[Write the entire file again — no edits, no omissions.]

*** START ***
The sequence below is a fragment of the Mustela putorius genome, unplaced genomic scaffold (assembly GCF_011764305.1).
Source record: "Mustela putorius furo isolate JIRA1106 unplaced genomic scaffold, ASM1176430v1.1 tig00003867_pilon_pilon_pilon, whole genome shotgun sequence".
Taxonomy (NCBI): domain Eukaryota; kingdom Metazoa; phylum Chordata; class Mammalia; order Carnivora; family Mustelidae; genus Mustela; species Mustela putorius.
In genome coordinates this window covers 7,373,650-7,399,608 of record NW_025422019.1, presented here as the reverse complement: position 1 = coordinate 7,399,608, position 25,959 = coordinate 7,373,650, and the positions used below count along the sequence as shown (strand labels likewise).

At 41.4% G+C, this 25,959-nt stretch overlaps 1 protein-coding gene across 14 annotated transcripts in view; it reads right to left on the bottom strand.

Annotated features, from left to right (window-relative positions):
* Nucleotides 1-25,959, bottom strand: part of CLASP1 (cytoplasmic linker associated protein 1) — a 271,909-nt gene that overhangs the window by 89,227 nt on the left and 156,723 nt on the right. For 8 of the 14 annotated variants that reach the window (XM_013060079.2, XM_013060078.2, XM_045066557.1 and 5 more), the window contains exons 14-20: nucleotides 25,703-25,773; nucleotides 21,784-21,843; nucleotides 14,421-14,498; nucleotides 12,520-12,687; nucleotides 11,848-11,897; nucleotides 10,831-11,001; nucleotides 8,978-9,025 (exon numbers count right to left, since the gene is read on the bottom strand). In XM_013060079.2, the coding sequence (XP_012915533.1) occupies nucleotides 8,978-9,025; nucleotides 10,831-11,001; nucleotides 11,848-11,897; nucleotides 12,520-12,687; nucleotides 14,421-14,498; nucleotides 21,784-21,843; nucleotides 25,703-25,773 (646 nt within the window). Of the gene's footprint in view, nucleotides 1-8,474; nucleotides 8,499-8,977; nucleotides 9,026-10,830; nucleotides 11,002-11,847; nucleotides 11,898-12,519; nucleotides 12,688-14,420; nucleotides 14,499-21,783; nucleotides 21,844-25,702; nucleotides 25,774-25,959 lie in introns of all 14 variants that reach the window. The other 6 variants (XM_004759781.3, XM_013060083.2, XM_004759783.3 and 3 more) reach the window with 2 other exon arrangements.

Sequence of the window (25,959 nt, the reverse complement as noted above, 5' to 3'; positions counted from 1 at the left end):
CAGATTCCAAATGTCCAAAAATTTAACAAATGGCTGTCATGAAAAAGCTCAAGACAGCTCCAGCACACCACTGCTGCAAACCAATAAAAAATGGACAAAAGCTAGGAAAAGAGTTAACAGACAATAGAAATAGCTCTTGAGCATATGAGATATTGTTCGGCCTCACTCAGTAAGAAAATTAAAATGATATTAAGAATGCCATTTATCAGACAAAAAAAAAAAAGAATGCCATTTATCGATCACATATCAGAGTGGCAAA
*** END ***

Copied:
The sequence below is a fragment of the Mustela putorius genome, unplaced genomic scaffold (assembly GCF_011764305.1).
Source record: "Mustela putorius furo isolate JIRA1106 unplaced genomic scaffold, ASM1176430v1.1 tig00003867_pilon_pilon_pilon, whole genome shotgun sequence".
Taxonomy (NCBI): domain Eukaryota; kingdom Metazoa; phylum Chordata; class Mammalia; order Carnivora; family Mustelidae; genus Mustela; species Mustela putorius.
In genome coordinates this window covers 7,373,650-7,399,608 of record NW_025422019.1, presented here as the reverse complement: position 1 = coordinate 7,399,608, position 25,959 = coordinate 7,373,650, and the positions used below count along the sequence as shown (strand labels likewise).

At 41.4% G+C, this 25,959-nt stretch overlaps 1 protein-coding gene across 14 annotated transcripts in view; it reads right to left on the bottom strand.

Annotated features, from left to right (window-relative positions):
* Nucleotides 1-25,959, bottom strand: part of CLASP1 (cytoplasmic linker associated protein 1) — a 271,909-nt gene that overhangs the window by 89,227 nt on the left and 156,723 nt on the right. For 8 of the 14 annotated variants that reach the window (XM_013060079.2, XM_013060078.2, XM_045066557.1 and 5 more), the window contains exons 14-20: nucleotides 25,703-25,773; nucleotides 21,784-21,843; nucleotides 14,421-14,498; nucleotides 12,520-12,687; nucleotides 11,848-11,897; nucleotides 10,831-11,001; nucleotides 8,978-9,025 (exon numbers count right to left, since the gene is read on the bottom strand). In XM_013060079.2, the coding sequence (XP_012915533.1) occupies nucleotides 8,978-9,025; nucleotides 10,831-11,001; nucleotides 11,848-11,897; nucleotides 12,520-12,687; nucleotides 14,421-14,498; nucleotides 21,784-21,843; nucleotides 25,703-25,773 (646 nt within the window). Of the gene's footprint in view, nucleotides 1-8,474; nucleotides 8,499-8,977; nucleotides 9,026-10,830; nucleotides 11,002-11,847; nucleotides 11,898-12,519; nucleotides 12,688-14,420; nucleotides 14,499-21,783; nucleotides 21,844-25,702; nucleotides 25,774-25,959 lie in introns of all 14 variants that reach the window. The other 6 variants (XM_004759781.3, XM_013060083.2, XM_004759783.3 and 3 more) reach the window with 2 other exon arrangements.

Sequence of the window (25,959 nt, the reverse complement as noted above, 5' to 3'; positions counted from 1 at the left end):
CAGATTCCAAATGTCCAAAAATTTAACAAATGGCTGTCATGAAAAAGCTCAAGACAGCTCCAGCACACCACTGCTGCAAACCAATAAAAAATGGACAAAAGCTAGGAAAAGAGTTAACAGACAATAGAAATAGCTCTTGAGCATATGAGATATTGTTCGGCCTCACTCAGTAAGAAAATTAAAATGATATTAAGAATGCCATTTATCAGACAAAAAAAAAAAAGAATGCCATTTATCGATCACATATCAGAGTGGCAAA